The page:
A few subtle course changes could mean more Sunday roars at Augusta

Friday April 9th, 2010
The par-5 15th could yield more eagles this week than in previous Masters.
Sports Illustrated

For the first time in years, controversial course changes will not be part of the chatter at Augusta National. In 2010, the buzz on how to play the course (rather than who is playing) is focused on how the new grooves rule will affect approaches into the par-5s and shots around the greens.

However, Augusta's wily Green Jacketed elders have continued their efforts to restore the "famous and revered roars," as Chairman Billy Payne put it in his annual State of the Masters conference on Wednesday. To do so, the club asked architect Tom Fazio to restore a measure of risk/reward to a pair of par-5s: Nos. 2 and 15. Zach Johnson's strategy of laying up on every par-5 proved winning in 2007, but for fans it was boring. This year, look for more second-shot attacks on the par-5s.

Chairman Payne explained the changes: "We rebuilt and re-grassed the greens on No. 2 and No. 15. The front of the second green was opened up slightly by decreasing the size of the greenside bunkers. We hope this will encourage players to go for this green on their second shot ... The right front portion of the 15th green, which previously was unusable under Tournament conditions, will now allow for a new pin position providing yet another exciting birdie or reachable or eagle opportunity on this reachable par 5."

Here's the bottom line: the masters of the Masters want exactly what the fans want—more birdies and eagles.

Fazio points out that while the green entrance at the 575-yard second hole was widened, the bunkers themselves were deepened. This creates a small dose of the risk/reward process that Alister MacKenzie and Bobby Jones envisioned when they designed the course in 1932. It also restores the run-up option that both men so admired at St. Andrews. The result is that running approach has more room to wriggle onto the green, providing more chances at eagle. Failure to execute, however, means the deeper bunkers will be all the more punishing.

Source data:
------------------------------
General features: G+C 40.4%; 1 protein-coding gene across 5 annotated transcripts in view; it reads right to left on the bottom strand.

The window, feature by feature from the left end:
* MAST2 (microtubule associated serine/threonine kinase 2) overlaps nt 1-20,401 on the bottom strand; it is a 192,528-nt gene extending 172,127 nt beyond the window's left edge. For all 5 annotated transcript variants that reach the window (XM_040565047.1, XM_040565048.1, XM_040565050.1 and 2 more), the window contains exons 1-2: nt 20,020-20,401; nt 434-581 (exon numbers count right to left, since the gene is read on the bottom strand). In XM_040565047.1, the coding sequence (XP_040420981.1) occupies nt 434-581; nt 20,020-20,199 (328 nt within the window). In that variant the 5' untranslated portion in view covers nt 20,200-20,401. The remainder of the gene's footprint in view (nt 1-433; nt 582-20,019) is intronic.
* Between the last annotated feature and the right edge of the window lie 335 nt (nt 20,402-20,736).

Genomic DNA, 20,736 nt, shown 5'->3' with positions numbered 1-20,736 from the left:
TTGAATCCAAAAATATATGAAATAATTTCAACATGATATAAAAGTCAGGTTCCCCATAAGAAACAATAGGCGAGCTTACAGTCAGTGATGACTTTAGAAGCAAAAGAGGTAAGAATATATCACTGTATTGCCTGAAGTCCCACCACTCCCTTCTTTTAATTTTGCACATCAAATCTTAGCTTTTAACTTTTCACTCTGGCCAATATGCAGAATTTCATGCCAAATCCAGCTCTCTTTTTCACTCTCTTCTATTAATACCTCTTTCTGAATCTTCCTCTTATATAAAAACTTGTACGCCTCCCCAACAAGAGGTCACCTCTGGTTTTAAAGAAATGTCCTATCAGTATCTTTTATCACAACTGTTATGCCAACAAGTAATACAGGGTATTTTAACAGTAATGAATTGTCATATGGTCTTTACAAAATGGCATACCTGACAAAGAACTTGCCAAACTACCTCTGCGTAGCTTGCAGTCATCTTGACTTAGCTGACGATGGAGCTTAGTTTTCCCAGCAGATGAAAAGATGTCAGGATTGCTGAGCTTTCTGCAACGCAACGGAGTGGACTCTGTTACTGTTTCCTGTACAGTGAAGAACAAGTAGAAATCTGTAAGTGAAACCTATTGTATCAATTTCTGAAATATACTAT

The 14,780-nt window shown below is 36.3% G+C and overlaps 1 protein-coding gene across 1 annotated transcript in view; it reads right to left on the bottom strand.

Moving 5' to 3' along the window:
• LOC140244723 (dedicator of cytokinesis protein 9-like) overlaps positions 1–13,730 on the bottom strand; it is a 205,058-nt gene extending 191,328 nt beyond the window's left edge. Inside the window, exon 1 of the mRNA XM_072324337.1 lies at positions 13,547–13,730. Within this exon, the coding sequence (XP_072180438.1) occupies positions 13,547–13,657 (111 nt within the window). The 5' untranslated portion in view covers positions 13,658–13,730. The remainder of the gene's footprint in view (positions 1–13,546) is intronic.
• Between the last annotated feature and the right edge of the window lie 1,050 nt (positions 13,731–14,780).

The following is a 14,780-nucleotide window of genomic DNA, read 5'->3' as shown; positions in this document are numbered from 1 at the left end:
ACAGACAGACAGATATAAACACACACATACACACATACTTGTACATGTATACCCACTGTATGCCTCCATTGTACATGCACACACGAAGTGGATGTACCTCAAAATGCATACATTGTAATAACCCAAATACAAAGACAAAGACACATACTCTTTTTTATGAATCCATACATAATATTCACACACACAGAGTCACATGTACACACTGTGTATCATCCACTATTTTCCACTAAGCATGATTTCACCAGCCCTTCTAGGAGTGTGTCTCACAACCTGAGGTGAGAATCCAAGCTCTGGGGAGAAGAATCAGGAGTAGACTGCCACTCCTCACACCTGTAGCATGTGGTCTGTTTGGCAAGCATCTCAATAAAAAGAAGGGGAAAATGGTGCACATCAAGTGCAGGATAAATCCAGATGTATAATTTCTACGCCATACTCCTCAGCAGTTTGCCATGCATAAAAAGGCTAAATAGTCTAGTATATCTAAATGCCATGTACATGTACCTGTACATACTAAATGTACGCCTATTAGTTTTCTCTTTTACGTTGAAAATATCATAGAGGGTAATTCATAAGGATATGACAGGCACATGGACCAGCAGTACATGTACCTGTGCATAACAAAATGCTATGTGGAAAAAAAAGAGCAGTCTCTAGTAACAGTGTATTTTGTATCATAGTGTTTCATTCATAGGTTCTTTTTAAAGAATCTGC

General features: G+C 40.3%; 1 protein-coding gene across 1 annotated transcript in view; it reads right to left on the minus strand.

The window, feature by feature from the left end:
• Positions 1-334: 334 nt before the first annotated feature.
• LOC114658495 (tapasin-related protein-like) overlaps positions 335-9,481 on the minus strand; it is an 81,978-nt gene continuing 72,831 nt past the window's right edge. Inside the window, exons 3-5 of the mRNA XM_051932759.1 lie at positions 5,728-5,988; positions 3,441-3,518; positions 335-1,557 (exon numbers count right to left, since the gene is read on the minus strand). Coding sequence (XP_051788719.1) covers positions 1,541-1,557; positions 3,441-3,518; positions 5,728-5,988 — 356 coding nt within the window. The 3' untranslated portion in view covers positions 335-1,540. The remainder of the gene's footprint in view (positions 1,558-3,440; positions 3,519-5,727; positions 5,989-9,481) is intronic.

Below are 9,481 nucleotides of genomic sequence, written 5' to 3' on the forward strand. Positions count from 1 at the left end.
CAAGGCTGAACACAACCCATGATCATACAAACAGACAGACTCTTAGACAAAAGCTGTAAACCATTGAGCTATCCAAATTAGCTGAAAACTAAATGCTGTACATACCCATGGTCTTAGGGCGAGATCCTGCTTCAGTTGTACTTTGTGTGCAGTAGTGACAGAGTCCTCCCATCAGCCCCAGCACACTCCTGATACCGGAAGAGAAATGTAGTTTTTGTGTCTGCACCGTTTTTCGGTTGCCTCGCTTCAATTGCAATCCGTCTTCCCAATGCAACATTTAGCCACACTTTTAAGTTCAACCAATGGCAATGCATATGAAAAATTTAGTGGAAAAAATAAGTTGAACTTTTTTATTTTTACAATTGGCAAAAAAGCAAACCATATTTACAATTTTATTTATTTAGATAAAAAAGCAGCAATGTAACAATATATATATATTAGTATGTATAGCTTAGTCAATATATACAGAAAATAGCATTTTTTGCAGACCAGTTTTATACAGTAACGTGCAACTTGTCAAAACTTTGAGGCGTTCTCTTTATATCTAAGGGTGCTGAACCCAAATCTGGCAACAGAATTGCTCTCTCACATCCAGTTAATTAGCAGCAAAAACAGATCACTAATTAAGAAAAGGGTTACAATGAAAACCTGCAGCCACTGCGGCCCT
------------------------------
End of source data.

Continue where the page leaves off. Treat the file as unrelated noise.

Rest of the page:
At the 15th, the new green reclaims a pin position that Fazio says "hasn't been available in ten, maybe 15 years. The tournament speeds had made it unusable. Re-grading the green has restored it." In recent years too many well-struck shots to middle and back hole locations had trickled over the green and forced players into a frighteningly delicate recovery, up a steep slope to a green that runs back toward the water. Sarazen's magical 4-wood would simply never have held the modern green. The re-created pin placement will allow more shots to find and hold the putting surface—and again provide eagle opportunities.

That's not to say it will be bombs away on either hole. Padraig Harrington preaches patience on the par-5s: "You don't have to birdie every one of them." And Phil Mickelson admitted that the 2nd now plays differently for him—but he's treating it as a three-shotter. "The pin placement on the back of No. 2 will change the way I play that hole," he says. "It used to be that if you were short of the hole with that back-right Sunday pin, it was a very difficult shot to get close to the hole, but now it has more of a funnel effect and you can play behind the hole and it will come back to the pin. That will affect the way I play No. 2 because now it's much more difficult behind the hole so I may not go for the green in two, or if I do, I'll play it from the front bunker because it's an easier up-and-down."

That all sounds great sitting in the press center early in the week. But if Phil is in contention on Sunday, we're betting he'll take the risk. It's what the Green Jackets—and the fans—want to see.

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